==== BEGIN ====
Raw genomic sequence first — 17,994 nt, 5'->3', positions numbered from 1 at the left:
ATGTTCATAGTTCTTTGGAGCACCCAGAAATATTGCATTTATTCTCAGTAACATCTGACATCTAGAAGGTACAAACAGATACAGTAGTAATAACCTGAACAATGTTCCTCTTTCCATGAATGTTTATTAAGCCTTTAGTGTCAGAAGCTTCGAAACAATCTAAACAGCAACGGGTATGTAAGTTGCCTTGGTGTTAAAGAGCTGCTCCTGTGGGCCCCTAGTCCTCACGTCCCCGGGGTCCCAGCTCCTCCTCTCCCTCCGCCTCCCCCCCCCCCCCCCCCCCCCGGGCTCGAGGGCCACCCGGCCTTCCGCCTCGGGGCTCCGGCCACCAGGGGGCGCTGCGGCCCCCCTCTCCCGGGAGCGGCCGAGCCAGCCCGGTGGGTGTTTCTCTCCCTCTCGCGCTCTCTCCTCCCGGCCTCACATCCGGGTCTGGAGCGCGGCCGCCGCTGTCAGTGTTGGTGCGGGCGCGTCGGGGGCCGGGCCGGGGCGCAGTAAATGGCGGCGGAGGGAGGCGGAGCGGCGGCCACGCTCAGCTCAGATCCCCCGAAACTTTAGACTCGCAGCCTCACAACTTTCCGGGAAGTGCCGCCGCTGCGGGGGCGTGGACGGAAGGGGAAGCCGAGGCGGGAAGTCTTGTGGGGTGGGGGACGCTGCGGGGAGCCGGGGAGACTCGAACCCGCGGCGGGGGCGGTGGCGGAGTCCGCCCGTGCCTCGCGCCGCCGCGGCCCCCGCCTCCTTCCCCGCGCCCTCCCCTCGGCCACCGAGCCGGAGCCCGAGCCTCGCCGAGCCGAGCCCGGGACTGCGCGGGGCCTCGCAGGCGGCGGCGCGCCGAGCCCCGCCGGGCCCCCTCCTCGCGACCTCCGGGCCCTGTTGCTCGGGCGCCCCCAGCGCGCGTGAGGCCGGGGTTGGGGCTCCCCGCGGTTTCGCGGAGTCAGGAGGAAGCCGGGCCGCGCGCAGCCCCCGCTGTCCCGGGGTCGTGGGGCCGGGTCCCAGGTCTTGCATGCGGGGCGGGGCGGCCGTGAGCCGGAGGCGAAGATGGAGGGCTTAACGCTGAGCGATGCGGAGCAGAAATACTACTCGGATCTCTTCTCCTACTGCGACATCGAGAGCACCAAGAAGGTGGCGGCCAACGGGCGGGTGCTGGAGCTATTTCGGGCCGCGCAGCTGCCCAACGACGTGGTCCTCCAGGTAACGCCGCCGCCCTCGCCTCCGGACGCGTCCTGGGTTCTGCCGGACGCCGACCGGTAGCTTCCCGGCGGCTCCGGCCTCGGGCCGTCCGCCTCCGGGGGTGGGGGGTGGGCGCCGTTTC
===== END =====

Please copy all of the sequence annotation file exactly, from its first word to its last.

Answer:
Raw genomic sequence first — 17,994 nt, 5'->3', positions numbered from 1 at the left:
ATGTTCATAGTTCTTTGGAGCACCCAGAAATATTGCATTTATTCTCAGTAACATCTGACATCTAGAAGGTACAAACAGATACAGTAGTAATAACCTGAACAATGTTCCTCTTTCCATGAATGTTTATTAAGCCTTTAGTGTCAGAAGCTTCGAAACAATCTAAACAGCAACGGGTATGTAAGTTGCCTTGGTGTTAAAGAGCTGCTCCTGTGGGCCCCTAGTCCTCACGTCCCCGGGGTCCCAGCTCCTCCTCTCCCTCCGCCTCCCCCCCCCCCCCCCCCCCCCGGGCTCGAGGGCCACCCGGCCTTCCGCCTCGGGGCTCCGGCCACCAGGGGGCGCTGCGGCCCCCCTCTCCCGGGAGCGGCCGAGCCAGCCCGGTGGGTGTTTCTCTCCCTCTCGCGCTCTCTCCTCCCGGCCTCACATCCGGGTCTGGAGCGCGGCCGCCGCTGTCAGTGTTGGTGCGGGCGCGTCGGGGGCCGGGCCGGGGCGCAGTAAATGGCGGCGGAGGGAGGCGGAGCGGCGGCCACGCTCAGCTCAGATCCCCCGAAACTTTAGACTCGCAGCCTCACAACTTTCCGGGAAGTGCCGCCGCTGCGGGGGCGTGGACGGAAGGGGAAGCCGAGGCGGGAAGTCTTGTGGGGTGGGGGACGCTGCGGGGAGCCGGGGAGACTCGAACCCGCGGCGGGGGCGGTGGCGGAGTCCGCCCGTGCCTCGCGCCGCCGCGGCCCCCGCCTCCTTCCCCGCGCCCTCCCCTCGGCCACCGAGCCGGAGCCCGAGCCTCGCCGAGCCGAGCCCGGGACTGCGCGGGGCCTCGCAGGCGGCGGCGCGCCGAGCCCCGCCGGGCCCCCTCCTCGCGACCTCCGGGCCCTGTTGCTCGGGCGCCCCCAGCGCGCGTGAGGCCGGGGTTGGGGCTCCCCGCGGTTTCGCGGAGTCAGGAGGAAGCCGGGCCGCGCGCAGCCCCCGCTGTCCCGGGGTCGTGGGGCCGGGTCCCAGGTCTTGCATGCGGGGCGGGGCGGCCGTGAGCCGGAGGCGAAGATGGAGGGCTTAACGCTGAGCGATGCGGAGCAGAAATACTACTCGGATCTCTTCTCCTACTGCGACATCGAGAGCACCAAGAAGGTGGCGGCCAACGGGCGGGTGCTGGAGCTATTTCGGGCCGCGCAGCTGCCCAACGACGTGGTCCTCCAGGTAACGCCGCCGCCCTCGCCTCCGGACGCGTCCTGGGTTCTGCCGGACGCCGACCGGTAGCTTCCCGGCGGCTCCGGCCTCGGGCCGTCCGCCTCCGGGGGTGGGGGGTGGGCGCCGTTTC